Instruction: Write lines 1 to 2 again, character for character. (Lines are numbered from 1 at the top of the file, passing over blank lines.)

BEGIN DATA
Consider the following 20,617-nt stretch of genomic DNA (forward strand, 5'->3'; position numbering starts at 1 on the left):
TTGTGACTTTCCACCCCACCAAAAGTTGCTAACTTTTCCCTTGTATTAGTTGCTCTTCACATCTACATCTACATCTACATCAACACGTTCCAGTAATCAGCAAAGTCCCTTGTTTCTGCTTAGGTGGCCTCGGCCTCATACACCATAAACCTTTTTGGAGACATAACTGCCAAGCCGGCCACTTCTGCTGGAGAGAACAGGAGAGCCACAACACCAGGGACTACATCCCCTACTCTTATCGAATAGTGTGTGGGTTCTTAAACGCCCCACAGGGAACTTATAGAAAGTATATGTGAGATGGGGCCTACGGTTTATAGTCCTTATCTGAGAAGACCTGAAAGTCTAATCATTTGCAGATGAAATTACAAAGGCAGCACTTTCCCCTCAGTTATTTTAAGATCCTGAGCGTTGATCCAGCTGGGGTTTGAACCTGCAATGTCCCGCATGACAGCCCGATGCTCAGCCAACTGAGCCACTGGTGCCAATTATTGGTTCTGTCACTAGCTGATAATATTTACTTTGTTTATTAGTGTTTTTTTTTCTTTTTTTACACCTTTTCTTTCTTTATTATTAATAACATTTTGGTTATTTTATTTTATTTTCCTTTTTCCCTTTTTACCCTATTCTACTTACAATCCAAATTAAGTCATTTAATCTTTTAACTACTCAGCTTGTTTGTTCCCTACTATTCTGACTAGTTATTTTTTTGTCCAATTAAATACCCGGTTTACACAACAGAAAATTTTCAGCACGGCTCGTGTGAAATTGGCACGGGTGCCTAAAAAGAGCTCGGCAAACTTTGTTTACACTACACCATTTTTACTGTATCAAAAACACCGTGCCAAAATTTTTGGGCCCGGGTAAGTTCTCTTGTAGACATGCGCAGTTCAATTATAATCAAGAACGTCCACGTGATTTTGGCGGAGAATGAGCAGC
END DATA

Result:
Consider the following 20,617-nt stretch of genomic DNA (forward strand, 5'->3'; position numbering starts at 1 on the left):
TTGTGACTTTCCACCCCACCAAAAGTTGCTAACTTTTCCCTTGTATTAGTTGCTCTTCACATCTACATCTACATCTACATCAACACGTTCCAGTAATCAGCAAAGTCCCTTGTTTCTGCTTAGGTGGCCTCGGCCTCATACACCATAAACCTTTTTGGAGACATAACTGCCAAGCCGGCCACTTCTGCTGGAGAGAACAGGAGAGCCACAACACCAGGGACTACATCCCCTACTCTTATCGAATAGTGTGTGGGTTCTTAAACGCCCCACAGGGAACTTATAGAAAGTATATGTGAGATGGGGCCTACGGTTTATAGTCCTTATCTGAGAAGACCTGAAAGTCTAATCATTTGCAGATGAAATTACAAAGGCAGCACTTTCCCCTCAGTTATTTTAAGATCCTGAGCGTTGATCCAGCTGGGGTTTGAACCTGCAATGTCCCGCATGACAGCCCGATGCTCAGCCAACTGAGCCACTGGTGCCAATTATTGGTTCTGTCACTAGCTGATAATATTTACTTTGTTTATTAGTGTTTTTTTTTCTTTTTTTACACCTTTTCTTTCTTTATTATTAATAACATTTTGGTTATTTTATTTTATTTTCCTTTTTCCCTTTTTACCCTATTCTACTTACAATCCAAATTAAGTCATTTAATCTTTTAACTACTCAGCTTGTTTGTTCCCTACTATTCTGACTAGTTATTTTTTTGTCCAATTAAATACCCGGTTTACACAACAGAAAATTTTCAGCACGGCTCGTGTGAAATTGGCACGGGTGCCTAAAAAGAGCTCGGCAAACTTTGTTTACACTACACCATTTTTACTGTATCAAAAACACCGTGCCAAAATTTTTGGGCCCGGGTAAGTTCTCTTGTAGACATGCGCAGTTCAATTATAATCAAGAACGTCCACGTGATTTTGGCGGAGAATGAGCAGC